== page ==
Allergic rhinitis is the most common type of allergic disease. It typically causes symptoms similar to those of a cold—such as sneezing, stuffy, congested and/or runny nose, itchy and/or watery eyes—but that last much longer.
There are actually two types of allergies: perennial and seasonal (and yes, it is unfortunately possible to suffer from both). Perennial allergies can affect people all year-round, due to the constant presence of allergens—including house dust and dust mites, mould spores, animal dander/saliva—in their environment. These mostly consist of indoor triggers, so perennial allergies tend to worsen in the winter, when we are mostly inside. In contrast, seasonal allergies, as the name implies, only occur for a limited period of time or season. More commonly referred to as “hay fever,” this type of allergic rhinitis happens around the same time each year, triggered by airborne pollen from trees, grasses, ragweed, etc.
Generally speaking, pollen is released from trees in the spring, from grasses in the late spring/early summer, and from ragweed in late summer/autumn. Due to weather variations across Canada, allergy season starts and ends at different times depending on the province/region. As trees tend to bloom earlier on the milder West Coast, their pollen is released as early as February in British Columbia—where ragweed pollen is incidentally not present. Pollen allergy season therefore generally ends around July, also earlier than anywhere else. Canadians can expect to experience symptoms from March to September in the Prairies, from April to September in Quebec and Ontario, and finally from April to as late as October in the Atlantic Provinces. Since specific pollen counts vary by region and time of year, local weather reports are a most reliable source of information. It is also always a good idea to consult a doctor or healthcare professional.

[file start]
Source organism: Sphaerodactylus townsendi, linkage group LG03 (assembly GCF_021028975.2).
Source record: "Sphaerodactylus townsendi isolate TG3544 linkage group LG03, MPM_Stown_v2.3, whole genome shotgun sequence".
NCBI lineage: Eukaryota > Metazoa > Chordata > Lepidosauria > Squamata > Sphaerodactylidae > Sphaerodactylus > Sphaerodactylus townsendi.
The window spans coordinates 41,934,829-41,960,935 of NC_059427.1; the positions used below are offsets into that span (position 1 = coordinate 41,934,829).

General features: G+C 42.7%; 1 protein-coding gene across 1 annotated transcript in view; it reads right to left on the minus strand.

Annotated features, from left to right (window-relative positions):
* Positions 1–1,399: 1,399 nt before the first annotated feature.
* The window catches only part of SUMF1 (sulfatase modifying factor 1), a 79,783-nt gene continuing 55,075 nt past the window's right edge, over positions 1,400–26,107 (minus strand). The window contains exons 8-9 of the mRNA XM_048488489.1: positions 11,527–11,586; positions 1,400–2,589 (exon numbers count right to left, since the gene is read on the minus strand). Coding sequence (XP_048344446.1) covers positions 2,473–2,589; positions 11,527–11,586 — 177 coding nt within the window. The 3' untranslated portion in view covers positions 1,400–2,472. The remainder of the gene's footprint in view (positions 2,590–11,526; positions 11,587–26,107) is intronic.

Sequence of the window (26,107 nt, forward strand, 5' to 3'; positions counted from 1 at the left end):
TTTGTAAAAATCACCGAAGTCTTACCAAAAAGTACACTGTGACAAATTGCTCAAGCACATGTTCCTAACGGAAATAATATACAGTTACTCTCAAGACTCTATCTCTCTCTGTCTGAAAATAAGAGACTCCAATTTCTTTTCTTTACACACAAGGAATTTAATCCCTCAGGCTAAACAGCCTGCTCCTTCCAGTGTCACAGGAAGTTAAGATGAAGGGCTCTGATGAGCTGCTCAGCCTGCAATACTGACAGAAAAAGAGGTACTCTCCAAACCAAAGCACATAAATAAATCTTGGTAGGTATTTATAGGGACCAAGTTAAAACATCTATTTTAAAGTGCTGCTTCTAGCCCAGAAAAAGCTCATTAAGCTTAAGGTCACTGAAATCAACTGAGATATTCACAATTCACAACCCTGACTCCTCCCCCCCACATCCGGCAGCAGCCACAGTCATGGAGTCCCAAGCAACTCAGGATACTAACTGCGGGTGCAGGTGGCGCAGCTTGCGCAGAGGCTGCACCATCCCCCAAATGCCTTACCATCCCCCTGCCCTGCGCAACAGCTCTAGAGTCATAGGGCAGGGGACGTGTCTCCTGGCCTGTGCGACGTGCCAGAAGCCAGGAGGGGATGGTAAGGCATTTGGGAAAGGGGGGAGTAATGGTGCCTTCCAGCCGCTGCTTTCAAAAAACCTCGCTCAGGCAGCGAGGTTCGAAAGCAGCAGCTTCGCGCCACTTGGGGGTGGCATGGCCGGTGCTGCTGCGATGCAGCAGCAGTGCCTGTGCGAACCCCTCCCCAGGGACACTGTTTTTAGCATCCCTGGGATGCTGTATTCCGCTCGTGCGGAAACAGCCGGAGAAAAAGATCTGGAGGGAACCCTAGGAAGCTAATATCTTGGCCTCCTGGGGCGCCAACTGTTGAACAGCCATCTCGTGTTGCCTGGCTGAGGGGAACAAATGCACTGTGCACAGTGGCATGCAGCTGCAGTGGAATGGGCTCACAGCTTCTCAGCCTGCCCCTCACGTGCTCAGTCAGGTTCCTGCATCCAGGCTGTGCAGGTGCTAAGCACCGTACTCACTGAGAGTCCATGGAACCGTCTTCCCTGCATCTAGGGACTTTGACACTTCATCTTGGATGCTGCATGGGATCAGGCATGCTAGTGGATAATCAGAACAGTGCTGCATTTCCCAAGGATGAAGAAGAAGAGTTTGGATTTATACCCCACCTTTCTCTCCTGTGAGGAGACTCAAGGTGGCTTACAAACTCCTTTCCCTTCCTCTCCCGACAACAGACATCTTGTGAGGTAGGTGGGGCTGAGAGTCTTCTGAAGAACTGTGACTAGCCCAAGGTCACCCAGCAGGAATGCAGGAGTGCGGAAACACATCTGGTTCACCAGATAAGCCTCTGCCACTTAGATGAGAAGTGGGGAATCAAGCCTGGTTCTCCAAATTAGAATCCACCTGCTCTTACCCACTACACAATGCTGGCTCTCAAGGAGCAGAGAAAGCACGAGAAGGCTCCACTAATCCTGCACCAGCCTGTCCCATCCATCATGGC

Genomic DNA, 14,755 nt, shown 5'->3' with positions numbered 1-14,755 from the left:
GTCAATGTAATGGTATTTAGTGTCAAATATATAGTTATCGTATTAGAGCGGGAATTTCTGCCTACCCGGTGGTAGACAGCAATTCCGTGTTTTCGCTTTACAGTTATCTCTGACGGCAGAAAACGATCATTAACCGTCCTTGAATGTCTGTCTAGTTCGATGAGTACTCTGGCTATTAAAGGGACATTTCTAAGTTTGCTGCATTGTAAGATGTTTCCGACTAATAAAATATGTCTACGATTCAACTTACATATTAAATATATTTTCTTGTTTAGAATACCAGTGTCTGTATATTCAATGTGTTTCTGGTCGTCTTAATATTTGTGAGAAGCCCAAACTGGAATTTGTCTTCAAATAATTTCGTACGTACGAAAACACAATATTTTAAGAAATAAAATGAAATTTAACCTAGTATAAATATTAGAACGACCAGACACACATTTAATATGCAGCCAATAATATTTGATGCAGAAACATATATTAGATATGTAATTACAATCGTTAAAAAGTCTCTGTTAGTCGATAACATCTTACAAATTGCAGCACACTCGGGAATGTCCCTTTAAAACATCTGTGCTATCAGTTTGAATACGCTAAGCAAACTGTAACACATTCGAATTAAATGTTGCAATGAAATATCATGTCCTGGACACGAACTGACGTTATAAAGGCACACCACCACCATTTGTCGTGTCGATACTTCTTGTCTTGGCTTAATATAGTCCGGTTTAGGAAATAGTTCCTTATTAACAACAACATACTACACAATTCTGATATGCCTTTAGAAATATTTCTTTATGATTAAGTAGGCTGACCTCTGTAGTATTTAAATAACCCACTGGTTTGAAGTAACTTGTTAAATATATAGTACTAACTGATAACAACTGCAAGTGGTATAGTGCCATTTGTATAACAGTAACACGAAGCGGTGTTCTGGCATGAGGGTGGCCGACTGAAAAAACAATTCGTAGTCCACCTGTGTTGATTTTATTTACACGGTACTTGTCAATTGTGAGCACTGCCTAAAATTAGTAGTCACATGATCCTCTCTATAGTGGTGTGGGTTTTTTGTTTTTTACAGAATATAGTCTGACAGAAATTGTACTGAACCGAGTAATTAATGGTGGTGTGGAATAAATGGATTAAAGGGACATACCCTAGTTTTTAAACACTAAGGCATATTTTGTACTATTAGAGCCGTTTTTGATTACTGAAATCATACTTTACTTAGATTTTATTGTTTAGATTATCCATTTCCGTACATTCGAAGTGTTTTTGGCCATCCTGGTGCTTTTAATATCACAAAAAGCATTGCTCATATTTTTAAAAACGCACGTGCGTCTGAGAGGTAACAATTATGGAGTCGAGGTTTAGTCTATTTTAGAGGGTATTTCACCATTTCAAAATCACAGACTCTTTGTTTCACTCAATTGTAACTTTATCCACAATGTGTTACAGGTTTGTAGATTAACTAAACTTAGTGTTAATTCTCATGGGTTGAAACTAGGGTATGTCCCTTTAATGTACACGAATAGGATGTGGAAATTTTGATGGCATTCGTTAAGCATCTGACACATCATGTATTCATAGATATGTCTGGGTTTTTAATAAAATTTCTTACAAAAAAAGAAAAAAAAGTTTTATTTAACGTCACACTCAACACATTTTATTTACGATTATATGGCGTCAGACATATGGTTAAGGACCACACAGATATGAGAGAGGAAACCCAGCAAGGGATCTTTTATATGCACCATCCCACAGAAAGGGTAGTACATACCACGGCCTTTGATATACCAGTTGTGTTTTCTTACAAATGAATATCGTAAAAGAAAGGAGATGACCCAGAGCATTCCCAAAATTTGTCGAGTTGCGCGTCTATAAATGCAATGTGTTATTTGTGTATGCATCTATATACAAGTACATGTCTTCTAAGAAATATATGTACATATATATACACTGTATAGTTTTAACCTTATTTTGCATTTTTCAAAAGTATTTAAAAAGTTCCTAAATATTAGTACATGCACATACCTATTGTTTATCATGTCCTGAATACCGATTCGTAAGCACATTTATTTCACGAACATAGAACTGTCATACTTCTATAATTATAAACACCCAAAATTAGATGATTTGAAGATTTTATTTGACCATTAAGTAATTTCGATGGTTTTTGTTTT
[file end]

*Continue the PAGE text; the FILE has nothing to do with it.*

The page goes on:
The following visual guide may be helpful in understanding the “when” of allergies in your region.